Norwegian Air, barred from charging passengers’ credit cards to recoup the costs of Norway’s new airline seat tax, has launched another attempt that’s just as unpopular. Passengers are now protesting emails sent out by Norwegian Air this week with an extra tax bill for flights booked and paid for before the tax took effect June 1.
The bills demand either NOK 80 for flights from Norwegian airports to international destinations or NOK 88 for domestic flights within in Norway.
“I think they’re asking for money on false pretenses,” passenger Christian Leonard Quale told newspaper Aftenposten on Friday. He branded as “arrogant” Norwegian’s claim that the money would be sent straight to the state treasury, and that the state was forcing them to collect the tax. “Norwegian is billing for this to cover its own loss (for having not charged the tax in advance) and so they’ll lose less on the tickets,” Quale claimed.
Quale’s bill came for a flight to the US scheduled for after June 1. He closely followed earlier debate when Norwegian, like Ryanair, tried to charge customers’ credit cards for the tax on flights after June 1. Norway’s consumer affairs officials claimed it was illegal for the airlines to make charges without the customer’s consent, and Norwegian officials dropped the credit card charges, saying they would “evaluate other solutions.”
Now they’ve landed on the demands for what the consumer council calls “a concrete payment” to cover the costs of the new tax that hadn’t been collected when passengers bought their tickets. Charter tour companies have also sent extra bills to customers to collect the tax after their customers already had paid for their trips.
“Customers who disagree can complain to the Norway’s transport complaints bureau (Transportklagenemnda),” Jo Gjedrem of the consumer council (Forbrukerombudet) told Aftenposten.
Scandinavian Airlines (SAS) has stated that it won’t try to recoup the cost of the new tax from customers, and other international airlines have opted to absorb the cost of the tax as well. Norwegian Air officials, however, claim they’re within their rights to recover the tax they protested against mightily, along with other airlines, but failed to halt.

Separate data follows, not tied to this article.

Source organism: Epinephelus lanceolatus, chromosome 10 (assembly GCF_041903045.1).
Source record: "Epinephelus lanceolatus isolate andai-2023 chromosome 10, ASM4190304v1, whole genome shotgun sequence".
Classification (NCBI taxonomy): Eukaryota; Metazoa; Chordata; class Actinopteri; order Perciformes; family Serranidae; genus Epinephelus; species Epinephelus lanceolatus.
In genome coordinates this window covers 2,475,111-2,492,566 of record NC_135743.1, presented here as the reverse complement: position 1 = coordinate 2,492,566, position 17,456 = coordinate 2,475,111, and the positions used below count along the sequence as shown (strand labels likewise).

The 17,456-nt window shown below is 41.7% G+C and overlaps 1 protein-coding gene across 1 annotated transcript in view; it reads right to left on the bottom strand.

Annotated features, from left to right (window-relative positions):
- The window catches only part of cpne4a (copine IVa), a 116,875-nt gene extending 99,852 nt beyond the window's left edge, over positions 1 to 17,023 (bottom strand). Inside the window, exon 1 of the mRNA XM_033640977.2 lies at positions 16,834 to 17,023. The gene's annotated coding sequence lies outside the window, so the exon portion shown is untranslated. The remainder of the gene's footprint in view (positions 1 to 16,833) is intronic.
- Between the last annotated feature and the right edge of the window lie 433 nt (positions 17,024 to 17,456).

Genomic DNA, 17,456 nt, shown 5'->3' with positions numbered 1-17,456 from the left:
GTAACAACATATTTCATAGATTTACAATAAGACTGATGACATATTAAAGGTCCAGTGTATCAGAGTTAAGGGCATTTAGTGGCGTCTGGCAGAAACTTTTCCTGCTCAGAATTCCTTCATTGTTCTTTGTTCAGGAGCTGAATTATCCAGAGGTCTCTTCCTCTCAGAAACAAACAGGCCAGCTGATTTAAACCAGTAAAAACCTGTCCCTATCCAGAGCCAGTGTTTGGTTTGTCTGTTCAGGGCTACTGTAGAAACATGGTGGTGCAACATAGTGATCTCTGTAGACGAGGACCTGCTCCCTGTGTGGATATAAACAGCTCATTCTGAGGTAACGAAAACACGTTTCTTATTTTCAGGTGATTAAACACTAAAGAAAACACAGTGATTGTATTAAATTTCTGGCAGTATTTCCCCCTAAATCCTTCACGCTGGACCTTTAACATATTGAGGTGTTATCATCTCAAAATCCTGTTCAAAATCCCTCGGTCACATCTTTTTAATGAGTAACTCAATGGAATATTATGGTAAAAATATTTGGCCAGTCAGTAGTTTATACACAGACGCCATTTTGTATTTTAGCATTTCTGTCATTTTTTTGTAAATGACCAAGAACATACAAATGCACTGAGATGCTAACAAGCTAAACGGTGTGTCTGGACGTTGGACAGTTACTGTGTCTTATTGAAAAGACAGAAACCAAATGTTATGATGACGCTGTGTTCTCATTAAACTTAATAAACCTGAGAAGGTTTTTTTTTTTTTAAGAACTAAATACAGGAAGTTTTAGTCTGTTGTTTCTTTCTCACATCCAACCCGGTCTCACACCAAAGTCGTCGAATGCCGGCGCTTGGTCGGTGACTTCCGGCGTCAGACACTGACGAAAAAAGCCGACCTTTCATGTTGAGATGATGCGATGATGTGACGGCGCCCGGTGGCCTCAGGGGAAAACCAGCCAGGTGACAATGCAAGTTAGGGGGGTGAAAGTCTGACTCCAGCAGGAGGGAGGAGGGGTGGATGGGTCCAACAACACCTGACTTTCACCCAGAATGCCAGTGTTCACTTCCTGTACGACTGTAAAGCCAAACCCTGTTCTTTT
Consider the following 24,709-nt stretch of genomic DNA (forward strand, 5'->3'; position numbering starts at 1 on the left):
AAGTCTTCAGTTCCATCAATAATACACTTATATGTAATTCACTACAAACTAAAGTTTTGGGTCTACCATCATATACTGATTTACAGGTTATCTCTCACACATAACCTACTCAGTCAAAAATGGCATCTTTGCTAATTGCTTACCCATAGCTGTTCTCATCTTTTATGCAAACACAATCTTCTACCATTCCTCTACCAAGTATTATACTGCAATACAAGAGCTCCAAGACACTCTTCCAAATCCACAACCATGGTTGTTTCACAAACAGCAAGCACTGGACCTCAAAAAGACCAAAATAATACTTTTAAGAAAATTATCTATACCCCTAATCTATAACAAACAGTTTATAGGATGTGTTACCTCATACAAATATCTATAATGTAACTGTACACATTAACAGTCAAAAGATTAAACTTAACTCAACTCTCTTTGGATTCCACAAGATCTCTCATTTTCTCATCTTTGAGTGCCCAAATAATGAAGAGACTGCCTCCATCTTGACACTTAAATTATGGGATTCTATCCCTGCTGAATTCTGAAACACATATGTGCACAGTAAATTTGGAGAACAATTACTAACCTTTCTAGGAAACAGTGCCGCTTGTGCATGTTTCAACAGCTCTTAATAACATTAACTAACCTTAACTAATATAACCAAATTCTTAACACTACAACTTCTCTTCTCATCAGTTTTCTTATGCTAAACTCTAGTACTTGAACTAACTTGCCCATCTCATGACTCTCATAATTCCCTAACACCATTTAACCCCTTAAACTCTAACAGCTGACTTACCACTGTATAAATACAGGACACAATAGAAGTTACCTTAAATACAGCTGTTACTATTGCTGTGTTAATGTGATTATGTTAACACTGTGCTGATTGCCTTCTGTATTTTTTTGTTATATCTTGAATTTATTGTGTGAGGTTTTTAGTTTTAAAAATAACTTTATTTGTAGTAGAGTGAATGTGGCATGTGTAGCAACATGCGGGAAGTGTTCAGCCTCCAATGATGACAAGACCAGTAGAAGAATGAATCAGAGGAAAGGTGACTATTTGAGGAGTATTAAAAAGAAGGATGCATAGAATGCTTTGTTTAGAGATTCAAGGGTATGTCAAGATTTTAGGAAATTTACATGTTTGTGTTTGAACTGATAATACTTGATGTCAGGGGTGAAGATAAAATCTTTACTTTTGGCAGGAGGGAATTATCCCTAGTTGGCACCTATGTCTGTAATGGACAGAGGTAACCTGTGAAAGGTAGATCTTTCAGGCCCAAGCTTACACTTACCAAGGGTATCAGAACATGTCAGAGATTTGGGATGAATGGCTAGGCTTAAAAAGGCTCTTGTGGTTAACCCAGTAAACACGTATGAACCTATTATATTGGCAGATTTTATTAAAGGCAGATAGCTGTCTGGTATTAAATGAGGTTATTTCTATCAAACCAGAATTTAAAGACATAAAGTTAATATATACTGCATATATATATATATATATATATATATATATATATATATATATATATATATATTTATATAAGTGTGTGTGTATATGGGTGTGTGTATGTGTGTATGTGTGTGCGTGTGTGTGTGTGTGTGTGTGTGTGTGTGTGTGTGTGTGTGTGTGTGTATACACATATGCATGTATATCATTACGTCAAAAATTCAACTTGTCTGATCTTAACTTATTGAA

“The Norwegian government and Parliament approved this tax,” Norwegian Air spokesman Daniel Kirchhoff, told Aftenposten. “This isn’t money Norwegian will keep, we’re just collecting it on behalf of the state and would gladly have avoided that job.”
It hasn’t been a good week for Norwegian. First the airline’s stock was pounded after British voters decided to leave the European Union, then it got news that it won’t get new temporary permission to fly to the US although it can get around that setback. The week ended with the airline losing a court case against its pilots and cabin crews.
A local court for Asker og Bærum, just west of Oslo, agreed with Norwegian Air pilots and flight attendants that parent company Norwegian Air Shuttle ASA is their real employer, and can’t organize itself out of employer responsibility in Norway. Norwegian Air has tried to transfer employees to subsidiaries, only to “lease” them back in again at lower compensation levels, but the court ruled that’s illegal. The practice led to an 11-day pilots’ strike last year. Norwegian Air officials said they would study the court ruling before deciding whether to appeal.